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Nyheder om vedvarende energy fra hele verden på engelsk
New York is making it easier for facilities in the state to access analyses that will help determine whether they can benefit from geothermal systems for heating and cooling.
Attitudes to combined heat and power technology have transformed, according to speakers at the world’s largest electric power conference.
And interview with Emily Fisher, Vice President, Law, and Corporate Secretary at Edison Electric Institute about the view from Washington following a Thursday, December 7 Plenary discussion at POWER-GEN International. Fisher describes the two different avenues that President Trump is pursuing regarding regulations and the energy industry.
Today's topics include highlights from POWER-GEN, the largest show for the power generation industry, the energy imbalance market, Azeb Asnake, the solar trade case and more.
After spending years building up its gas-power business, General Electric Co. is trying to figure out how to keep pace in a world that’s no longer all that interested in fossil fuels.
China Three Gorges New Energy Co. started building the 150-megawatt project in July and part of the plant has connected to the grid, according to a Dec. 10 statement. The project features panels fixed to floats on the surface of a lake that formed after a coal mine collapsed, according to the unit. The entire facility is expected to come online by May 2018.
The Trump administration, which was looking to have a plan in place this week to bail out America’s coal country, will instead have to wait until the new year.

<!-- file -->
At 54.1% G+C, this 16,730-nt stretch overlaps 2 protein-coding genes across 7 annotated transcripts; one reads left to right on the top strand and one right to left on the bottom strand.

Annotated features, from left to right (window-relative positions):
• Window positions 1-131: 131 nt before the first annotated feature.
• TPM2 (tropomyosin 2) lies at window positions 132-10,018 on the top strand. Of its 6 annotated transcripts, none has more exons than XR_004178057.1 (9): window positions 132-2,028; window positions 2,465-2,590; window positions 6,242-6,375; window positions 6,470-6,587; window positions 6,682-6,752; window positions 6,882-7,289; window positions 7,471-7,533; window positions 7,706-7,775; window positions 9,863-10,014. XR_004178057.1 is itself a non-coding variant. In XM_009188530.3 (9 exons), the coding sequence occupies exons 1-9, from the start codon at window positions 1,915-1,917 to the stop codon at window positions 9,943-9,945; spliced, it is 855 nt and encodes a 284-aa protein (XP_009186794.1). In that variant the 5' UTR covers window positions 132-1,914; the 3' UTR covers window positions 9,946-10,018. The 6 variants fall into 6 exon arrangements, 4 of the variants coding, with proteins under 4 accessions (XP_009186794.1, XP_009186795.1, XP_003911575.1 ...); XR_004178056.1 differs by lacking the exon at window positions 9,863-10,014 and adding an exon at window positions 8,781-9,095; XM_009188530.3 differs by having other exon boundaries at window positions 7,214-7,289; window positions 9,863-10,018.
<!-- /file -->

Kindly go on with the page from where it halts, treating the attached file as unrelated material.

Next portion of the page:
Kevin McIntyre, sworn in Thursday as chairman of the Federal Energy Regulatory Commission, asked for a 30-day extension to act on a sweeping proposal by Energy Secretary Rick Perry that would subsidize struggling coal and nuclear plants. Perry, who had called on the commission to come up with a plan by Dec. 11, granted the delay late Friday, saying he “respects the reasons” but “looked forward to swift action.”
As soon as solar started being introduced to the grid, operators and engineers raised concerns about solar resources causing instability. Is it possible, however, for utility-scale solar PV plants to provide grid reliability services? Mahesh Morjaria, vice president of PV systems for First Solar, says yes.
There has been a steady stream of mergers and acquisitions (M&A) in the utility sector over the past several years. These transactions generally require public service commissions (PSC) approval in the states in which one or both of the parties have operations, and the PSCs are typically charged with approving only transactions that are in the public interest.
Electric grids are mighty complicated. Of course, if you’re in the industry, you don’t need me to tell you that. When we created these huge networks of wires to pass electricity from generator to user, we simultaneously needed to track where the energy originated and where it went so we could figure out how to pay people for the energy they provided.
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